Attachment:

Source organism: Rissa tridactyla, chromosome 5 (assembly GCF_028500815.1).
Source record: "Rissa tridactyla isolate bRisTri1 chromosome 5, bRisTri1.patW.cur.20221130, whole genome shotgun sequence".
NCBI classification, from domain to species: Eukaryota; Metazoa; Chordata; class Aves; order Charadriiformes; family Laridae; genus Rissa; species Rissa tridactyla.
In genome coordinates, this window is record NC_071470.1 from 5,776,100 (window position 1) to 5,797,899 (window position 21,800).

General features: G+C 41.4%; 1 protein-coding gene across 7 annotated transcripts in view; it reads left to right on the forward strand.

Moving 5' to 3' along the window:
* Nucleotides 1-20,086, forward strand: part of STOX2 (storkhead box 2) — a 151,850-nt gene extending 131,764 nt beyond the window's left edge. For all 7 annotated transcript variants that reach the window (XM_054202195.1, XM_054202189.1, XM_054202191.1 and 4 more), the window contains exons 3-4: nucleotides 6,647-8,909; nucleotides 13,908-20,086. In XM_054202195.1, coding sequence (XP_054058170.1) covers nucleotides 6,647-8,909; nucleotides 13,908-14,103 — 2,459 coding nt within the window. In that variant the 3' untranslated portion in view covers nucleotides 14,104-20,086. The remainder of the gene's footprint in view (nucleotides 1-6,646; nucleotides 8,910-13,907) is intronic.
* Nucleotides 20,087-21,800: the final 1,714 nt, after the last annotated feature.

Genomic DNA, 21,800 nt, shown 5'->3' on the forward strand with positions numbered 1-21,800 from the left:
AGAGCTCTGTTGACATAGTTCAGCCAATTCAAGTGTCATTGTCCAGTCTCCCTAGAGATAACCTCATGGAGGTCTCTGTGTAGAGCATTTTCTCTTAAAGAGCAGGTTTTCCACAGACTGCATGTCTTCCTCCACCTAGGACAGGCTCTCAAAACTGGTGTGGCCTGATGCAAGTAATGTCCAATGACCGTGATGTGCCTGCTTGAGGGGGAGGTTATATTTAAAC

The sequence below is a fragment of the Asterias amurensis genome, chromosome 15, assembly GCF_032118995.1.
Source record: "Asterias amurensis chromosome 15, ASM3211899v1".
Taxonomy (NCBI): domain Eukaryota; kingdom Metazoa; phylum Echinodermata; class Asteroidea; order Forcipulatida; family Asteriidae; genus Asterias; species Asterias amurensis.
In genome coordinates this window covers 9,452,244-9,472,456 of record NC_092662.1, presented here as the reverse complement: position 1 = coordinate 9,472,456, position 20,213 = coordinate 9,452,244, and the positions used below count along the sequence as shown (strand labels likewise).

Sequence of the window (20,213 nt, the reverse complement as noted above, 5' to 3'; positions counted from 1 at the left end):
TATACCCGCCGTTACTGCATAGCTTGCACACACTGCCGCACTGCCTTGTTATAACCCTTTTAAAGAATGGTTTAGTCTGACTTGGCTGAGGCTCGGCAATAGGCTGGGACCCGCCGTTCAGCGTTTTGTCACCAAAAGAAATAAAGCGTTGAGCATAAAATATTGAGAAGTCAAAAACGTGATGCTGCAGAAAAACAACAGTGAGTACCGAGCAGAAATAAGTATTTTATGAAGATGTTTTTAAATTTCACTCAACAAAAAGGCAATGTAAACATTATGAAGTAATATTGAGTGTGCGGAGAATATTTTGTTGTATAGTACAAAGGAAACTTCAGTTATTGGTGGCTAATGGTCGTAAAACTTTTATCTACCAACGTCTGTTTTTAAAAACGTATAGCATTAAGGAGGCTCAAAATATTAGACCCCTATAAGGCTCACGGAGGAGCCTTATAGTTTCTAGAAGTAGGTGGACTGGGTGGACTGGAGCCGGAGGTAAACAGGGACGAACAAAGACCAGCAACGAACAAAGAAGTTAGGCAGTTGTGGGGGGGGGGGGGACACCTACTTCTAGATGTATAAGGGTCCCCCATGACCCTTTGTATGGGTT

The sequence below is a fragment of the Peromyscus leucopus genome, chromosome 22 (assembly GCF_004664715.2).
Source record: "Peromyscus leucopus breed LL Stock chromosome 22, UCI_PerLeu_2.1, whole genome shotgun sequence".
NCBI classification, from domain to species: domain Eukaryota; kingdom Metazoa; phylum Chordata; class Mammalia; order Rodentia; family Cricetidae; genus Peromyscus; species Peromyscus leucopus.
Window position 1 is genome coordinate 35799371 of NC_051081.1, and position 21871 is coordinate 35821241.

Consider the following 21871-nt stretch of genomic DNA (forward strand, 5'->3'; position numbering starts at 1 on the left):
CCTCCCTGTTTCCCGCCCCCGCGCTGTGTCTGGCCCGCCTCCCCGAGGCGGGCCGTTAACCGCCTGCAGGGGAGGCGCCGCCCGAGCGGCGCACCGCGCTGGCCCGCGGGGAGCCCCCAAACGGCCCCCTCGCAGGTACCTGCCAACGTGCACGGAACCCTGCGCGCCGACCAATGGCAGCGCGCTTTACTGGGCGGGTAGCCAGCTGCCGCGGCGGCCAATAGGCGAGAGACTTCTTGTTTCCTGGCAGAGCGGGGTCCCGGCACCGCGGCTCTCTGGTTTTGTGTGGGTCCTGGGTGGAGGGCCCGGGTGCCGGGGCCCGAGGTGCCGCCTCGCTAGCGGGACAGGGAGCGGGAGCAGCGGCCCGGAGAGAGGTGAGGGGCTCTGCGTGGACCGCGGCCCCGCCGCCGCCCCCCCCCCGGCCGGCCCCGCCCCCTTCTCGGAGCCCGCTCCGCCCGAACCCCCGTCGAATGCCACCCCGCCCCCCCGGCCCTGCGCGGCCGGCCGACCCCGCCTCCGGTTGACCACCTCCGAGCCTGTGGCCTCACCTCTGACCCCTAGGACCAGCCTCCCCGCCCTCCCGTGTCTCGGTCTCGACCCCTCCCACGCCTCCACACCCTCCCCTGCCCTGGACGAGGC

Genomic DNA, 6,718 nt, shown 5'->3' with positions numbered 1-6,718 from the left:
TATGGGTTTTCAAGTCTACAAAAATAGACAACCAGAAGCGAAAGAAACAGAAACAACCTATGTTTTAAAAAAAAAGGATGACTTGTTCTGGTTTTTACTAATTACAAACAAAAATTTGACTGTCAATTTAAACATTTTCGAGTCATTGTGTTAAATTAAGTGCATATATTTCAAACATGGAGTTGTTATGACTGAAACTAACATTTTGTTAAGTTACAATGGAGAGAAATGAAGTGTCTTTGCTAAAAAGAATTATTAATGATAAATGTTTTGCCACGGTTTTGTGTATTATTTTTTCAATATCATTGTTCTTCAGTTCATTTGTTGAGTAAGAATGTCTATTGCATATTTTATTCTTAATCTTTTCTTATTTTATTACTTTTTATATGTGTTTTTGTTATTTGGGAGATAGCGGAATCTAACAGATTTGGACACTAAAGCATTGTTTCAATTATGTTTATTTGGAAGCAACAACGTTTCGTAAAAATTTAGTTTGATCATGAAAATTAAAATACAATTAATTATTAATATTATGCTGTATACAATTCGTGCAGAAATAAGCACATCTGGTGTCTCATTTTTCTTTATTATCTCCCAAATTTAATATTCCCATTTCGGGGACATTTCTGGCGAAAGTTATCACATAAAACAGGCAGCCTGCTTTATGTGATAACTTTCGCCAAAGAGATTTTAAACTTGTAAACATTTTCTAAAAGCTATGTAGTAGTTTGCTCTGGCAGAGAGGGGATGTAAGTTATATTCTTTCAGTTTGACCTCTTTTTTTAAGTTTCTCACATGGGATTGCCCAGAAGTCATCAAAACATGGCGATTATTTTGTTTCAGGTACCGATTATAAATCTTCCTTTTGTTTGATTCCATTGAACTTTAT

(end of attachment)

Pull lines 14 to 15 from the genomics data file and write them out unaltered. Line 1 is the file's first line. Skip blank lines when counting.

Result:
In genome coordinates this window covers 9,452,244-9,472,456 of record NC_092662.1, presented here as the reverse complement: position 1 = coordinate 9,472,456, position 20,213 = coordinate 9,452,244, and the positions used below count along the sequence as shown (strand labels likewise).

Sequence of the window (20,213 nt, the reverse complement as noted above, 5' to 3'; positions counted from 1 at the left end):